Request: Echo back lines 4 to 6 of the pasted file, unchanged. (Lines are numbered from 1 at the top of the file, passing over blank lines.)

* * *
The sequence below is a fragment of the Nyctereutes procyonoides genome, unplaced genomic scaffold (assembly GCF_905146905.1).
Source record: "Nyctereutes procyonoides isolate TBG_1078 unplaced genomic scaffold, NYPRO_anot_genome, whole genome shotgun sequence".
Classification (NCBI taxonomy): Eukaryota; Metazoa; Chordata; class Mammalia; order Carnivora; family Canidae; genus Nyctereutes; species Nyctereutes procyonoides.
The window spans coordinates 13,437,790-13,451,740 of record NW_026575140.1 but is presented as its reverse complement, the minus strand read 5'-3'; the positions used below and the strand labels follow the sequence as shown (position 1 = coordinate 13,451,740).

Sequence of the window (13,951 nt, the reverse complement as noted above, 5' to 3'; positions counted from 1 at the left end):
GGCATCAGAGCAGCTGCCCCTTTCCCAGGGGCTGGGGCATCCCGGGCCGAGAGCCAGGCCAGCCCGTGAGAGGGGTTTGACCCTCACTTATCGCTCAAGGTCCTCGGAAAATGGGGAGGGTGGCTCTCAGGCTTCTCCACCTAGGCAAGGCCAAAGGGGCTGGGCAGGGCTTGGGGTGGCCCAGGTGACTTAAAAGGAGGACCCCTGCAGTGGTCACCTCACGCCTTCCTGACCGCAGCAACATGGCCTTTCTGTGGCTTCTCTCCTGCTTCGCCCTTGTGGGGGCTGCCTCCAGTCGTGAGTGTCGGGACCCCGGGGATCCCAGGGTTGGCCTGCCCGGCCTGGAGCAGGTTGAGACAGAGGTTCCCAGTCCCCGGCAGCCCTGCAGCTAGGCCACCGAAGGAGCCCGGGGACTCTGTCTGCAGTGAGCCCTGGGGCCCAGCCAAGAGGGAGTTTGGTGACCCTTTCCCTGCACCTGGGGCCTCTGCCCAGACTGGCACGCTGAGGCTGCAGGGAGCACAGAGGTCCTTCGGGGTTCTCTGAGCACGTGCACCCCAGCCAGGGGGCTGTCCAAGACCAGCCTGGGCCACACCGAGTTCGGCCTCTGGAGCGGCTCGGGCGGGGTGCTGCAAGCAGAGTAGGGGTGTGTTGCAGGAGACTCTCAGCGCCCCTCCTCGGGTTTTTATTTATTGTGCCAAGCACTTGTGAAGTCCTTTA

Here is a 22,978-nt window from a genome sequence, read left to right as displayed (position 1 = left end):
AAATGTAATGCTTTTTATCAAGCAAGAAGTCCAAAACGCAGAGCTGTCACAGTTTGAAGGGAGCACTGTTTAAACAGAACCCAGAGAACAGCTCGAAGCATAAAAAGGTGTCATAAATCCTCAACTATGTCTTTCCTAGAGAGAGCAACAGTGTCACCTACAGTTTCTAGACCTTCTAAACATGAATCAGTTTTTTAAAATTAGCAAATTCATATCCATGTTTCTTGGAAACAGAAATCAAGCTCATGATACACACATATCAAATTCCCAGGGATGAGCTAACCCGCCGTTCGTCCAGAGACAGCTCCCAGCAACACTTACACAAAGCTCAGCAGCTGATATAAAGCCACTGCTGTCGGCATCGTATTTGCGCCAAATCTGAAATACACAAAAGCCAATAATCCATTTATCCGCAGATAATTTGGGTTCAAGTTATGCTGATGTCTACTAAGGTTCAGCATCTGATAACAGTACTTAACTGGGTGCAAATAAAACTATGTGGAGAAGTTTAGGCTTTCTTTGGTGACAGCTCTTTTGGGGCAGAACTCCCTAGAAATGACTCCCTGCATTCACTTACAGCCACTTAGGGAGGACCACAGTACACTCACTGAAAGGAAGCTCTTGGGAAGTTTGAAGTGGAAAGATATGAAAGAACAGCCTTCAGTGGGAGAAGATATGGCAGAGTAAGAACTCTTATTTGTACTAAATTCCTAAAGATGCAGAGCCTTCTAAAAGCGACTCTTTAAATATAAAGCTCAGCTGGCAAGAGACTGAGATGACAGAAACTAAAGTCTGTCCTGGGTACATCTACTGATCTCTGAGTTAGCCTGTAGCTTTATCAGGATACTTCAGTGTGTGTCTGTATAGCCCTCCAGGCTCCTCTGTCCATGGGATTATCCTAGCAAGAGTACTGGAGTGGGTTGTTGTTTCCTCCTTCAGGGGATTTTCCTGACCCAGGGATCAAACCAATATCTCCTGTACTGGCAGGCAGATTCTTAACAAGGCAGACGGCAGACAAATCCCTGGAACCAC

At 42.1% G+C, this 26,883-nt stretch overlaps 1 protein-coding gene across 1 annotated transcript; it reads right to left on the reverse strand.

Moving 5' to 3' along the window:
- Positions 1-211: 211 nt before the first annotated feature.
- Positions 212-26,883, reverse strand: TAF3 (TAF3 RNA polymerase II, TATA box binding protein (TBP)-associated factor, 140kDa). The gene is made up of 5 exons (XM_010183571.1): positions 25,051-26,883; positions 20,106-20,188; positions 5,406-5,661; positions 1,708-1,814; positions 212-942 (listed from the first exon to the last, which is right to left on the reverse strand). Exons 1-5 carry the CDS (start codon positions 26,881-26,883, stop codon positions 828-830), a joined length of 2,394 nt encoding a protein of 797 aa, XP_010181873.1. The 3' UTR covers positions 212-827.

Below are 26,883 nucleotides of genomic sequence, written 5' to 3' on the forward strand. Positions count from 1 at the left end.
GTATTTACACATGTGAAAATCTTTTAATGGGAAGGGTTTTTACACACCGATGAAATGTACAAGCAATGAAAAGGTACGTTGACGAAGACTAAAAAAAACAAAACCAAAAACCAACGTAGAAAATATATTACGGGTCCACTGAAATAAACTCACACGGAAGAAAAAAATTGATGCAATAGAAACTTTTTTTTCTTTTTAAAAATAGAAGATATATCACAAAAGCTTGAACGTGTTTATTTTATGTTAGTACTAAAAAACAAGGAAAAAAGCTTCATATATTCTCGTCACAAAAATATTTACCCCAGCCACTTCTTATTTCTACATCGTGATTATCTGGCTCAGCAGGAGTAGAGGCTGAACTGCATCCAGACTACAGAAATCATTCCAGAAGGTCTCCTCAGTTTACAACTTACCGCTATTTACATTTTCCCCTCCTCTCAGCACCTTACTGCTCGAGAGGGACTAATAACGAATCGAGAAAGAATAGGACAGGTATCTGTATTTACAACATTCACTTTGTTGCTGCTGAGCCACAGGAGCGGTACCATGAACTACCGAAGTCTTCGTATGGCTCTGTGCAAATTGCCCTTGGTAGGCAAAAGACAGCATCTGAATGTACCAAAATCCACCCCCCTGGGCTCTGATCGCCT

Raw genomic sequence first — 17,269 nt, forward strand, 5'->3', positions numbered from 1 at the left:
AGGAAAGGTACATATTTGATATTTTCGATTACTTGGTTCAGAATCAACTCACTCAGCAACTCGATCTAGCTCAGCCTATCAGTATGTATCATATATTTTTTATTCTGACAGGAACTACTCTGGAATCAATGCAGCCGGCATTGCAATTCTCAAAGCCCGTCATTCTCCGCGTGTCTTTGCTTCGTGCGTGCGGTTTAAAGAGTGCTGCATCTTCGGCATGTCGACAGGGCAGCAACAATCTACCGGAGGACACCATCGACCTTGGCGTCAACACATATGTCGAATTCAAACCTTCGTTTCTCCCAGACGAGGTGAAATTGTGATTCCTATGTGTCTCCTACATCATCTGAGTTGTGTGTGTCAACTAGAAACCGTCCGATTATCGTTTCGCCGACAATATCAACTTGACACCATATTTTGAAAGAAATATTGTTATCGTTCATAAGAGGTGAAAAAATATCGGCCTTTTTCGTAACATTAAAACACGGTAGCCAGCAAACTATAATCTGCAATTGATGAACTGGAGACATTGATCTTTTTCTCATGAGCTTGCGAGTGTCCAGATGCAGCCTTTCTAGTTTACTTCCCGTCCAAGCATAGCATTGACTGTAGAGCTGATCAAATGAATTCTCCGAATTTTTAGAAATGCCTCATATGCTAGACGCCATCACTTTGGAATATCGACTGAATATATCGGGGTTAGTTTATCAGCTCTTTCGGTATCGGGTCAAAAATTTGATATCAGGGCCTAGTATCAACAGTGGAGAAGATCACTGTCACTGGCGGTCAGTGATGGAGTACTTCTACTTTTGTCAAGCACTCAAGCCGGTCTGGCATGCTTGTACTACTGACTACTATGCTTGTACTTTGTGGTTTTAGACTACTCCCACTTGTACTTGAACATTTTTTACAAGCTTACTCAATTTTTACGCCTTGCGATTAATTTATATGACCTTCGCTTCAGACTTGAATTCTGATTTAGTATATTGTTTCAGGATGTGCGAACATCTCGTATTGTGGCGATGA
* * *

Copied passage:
The window spans coordinates 13,437,790-13,451,740 of record NW_026575140.1 but is presented as its reverse complement, the minus strand read 5'-3'; the positions used below and the strand labels follow the sequence as shown (position 1 = coordinate 13,451,740).

Sequence of the window (13,951 nt, the reverse complement as noted above, 5' to 3'; positions counted from 1 at the left end):
GGCATCAGAGCAGCTGCCCCTTTCCCAGGGGCTGGGGCATCCCGGGCCGAGAGCCAGGCCAGCCCGTGAGAGGGGTTTGACCCTCACTTATCGCTCAAGGTCCTCGGAAAATGGGGAGGGTGGCTCTCAGGCTTCTCCACCTAGGCAAGGCCAAAGGGGCTGGGCAGGGCTTGGGGTGGCCCAGGTGACTTAAAAGGAGGACCCCTGCAGTGGTCACCTCACGCCTTCCTGACCGCAGCAACATGGCCTTTCTGTGGCTTCTCTCCTGCTTCGCCCTTGTGGGGGCTGCCTCCAGTCGTGAGTGTCGGGACCCCGGGGATCCCAGGGTTGGCCTGCCCGGCCTGGAGCAGGTTGAGACAGAGGTTCCCAGTCCCCGGCAGCCCTGCAGCTAGGCCACCGAAGGAGCCCGGGGACTCTGTCTGCAGTGAGCCCTGGGGCCCAGCCAAGAGGGAGTTTGGTGACCCTTTCCCTGCACCTGGGGCCTCTGCCCAGACTGGCACGCTGAGGCTGCAGGGAGCACAGAGGTCCTTCGGGGTTCTCTGAGCACGTGCACCCCAGCCAGGGGGCTGTCCAAGACCAGCCTGGGCCACACCGAGTTCGGCCTCTGGAGCGGCTCGGGCGGGGTGCTGCAAGCAGAGTAGGGGTGTGTTGCAGGAGACTCTCAGCGCCCCTCCTCGGGTTTTTATTTATTGTGCCAAGCACTTGTGAAGTCCTTTA